KOZAK: He was so angry at Lyndon Johnson for lying to him about Vietnam. He was afraid Hubert Humphrey, the Democratic nominee in 1968, would carry on Johnson's policies. So he thought running as a spoiler, he could shift votes over to Nixon. Lemay was probably one of the most brilliant military tacticians this country has ever produced. He was not a politician. And the only person he wound up hurting was George Wallace, because he was so terrible on the campaign trail.

BLITZER: He didn't realize that this was going to smear his reputation as well.

KOZAK: He might have realized it. He was an odd man in some ways, because it's almost like he need to be disliked. That's -- it was his whole persona throughout World War II. This man had an incredibly impressive resume. Lemay helps defeat Adolf Hitler, he helps end the war in Japan without a land invasion. And he helps defeat the Soviets in the Cold War by creating the strategic air command. Any one of those chapters would have been enough for...

BLITZER: Yet at the end, his statements on Vietnam and his running with George Wallace left this lasting impression to this day that he was just a crazy guy.

KOZAK: And he was anything but crazy. He was focused. He was always given nothing and turned it into something. That's what he did with the Arab war.

BLITZER: If he were alive today, what would he recommend as far as U.S. military strategy towards North Korea and/or Iran?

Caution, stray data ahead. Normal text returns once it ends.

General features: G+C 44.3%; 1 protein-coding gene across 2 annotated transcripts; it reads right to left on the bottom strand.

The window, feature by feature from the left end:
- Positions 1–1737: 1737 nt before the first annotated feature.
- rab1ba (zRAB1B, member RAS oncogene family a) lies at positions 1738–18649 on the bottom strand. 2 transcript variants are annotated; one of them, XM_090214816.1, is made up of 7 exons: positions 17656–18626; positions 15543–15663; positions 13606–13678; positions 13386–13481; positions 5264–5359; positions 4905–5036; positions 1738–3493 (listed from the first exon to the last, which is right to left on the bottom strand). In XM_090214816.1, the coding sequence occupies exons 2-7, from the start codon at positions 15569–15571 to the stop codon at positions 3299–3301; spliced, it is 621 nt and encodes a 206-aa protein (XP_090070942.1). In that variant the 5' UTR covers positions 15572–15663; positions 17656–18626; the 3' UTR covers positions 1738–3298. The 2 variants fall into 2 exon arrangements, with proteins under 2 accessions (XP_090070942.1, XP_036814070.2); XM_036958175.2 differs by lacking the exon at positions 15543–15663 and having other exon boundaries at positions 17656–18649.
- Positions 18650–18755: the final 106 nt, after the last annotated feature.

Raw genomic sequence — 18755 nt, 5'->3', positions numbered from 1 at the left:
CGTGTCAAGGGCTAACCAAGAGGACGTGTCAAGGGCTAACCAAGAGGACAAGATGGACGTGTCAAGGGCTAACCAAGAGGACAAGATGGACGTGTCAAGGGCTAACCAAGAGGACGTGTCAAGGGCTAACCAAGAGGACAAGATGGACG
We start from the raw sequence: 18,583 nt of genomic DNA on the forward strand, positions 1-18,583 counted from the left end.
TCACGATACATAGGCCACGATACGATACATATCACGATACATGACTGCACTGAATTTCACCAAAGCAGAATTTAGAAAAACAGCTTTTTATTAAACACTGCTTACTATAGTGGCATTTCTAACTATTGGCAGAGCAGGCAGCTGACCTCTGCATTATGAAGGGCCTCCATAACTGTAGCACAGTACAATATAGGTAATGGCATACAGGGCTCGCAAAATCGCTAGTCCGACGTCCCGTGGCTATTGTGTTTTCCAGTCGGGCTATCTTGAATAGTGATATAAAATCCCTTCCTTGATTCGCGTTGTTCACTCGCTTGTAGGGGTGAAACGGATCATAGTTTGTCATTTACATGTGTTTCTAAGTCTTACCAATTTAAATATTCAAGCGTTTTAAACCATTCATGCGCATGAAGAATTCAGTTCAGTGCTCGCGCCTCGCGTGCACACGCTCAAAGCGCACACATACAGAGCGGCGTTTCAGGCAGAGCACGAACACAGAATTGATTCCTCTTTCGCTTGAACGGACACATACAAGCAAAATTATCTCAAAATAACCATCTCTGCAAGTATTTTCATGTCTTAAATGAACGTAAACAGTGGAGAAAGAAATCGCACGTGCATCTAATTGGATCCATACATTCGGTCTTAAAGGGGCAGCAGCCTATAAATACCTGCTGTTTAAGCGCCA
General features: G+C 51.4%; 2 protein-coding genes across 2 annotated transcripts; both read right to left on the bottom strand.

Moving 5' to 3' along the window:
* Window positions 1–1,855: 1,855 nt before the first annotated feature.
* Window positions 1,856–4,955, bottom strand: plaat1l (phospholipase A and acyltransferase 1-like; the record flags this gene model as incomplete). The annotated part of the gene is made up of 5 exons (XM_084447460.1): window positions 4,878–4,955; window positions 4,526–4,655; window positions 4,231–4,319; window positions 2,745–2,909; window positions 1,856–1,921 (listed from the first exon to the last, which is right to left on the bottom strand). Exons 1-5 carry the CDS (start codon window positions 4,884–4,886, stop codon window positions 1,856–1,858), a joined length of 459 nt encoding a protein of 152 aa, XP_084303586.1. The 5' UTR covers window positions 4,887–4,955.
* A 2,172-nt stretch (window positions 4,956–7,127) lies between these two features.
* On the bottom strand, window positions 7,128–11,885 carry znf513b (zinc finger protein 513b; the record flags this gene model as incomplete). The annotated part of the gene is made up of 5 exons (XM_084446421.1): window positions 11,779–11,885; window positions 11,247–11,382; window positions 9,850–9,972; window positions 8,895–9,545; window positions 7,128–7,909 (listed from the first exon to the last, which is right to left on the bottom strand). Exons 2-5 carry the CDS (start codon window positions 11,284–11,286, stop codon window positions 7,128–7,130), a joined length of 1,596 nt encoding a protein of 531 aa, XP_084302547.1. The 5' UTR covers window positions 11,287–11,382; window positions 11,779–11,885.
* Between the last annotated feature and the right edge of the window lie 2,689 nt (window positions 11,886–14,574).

KOZAK: There's a Lemay Doctrine. Long before there was a Powell Doctrine or Schwarzkopf Doctrine, Lemay said if you make a decision to go to war, and that means if every other diplomatic effort has failed, and you make that decision, then you use every weapon in your arsenal to end it as quickly as possible. And here's the kicker to this. If you're not willing to do that, you shouldn't go to war in the first place. He was never in favor of limited wars. He was in favor of total wars, much like Sherman.

BLITZER: The book is entitled "Lemay: The Life and Wars of General Curtis Lemay." And the author is Warren Kozak. Warren, thanks for coming in.

KOZAK: It's a pleasure. Thank you for having me.

BLITZER: Life unscripted, straight ahead, extraordinary images you're going to want to see.


BLITZER: Here's a look at some of this week's hot shots. In Paris, Air France crew members attend a mass honoring the victims of flight 447. In China, security has stepped up at Tiananmen Square on the 20th anniversary of the massive demonstration. In Los Angeles, Muslim Americans watch President Obama's speech. And in Florida, the Space Shuttle Atlantis returns home. Some of the week's hot shot, pictures worth 1,000 words.

I'm Wolf Blitzer. Join us weekdays right here in THE SITUATION ROOM from 4:00 to 7:00 p.m. Eastern and every Saturday at 6:00 p.m. Eastern on CNN, and at this time every weekend on CNN International. The news continues next on CNN.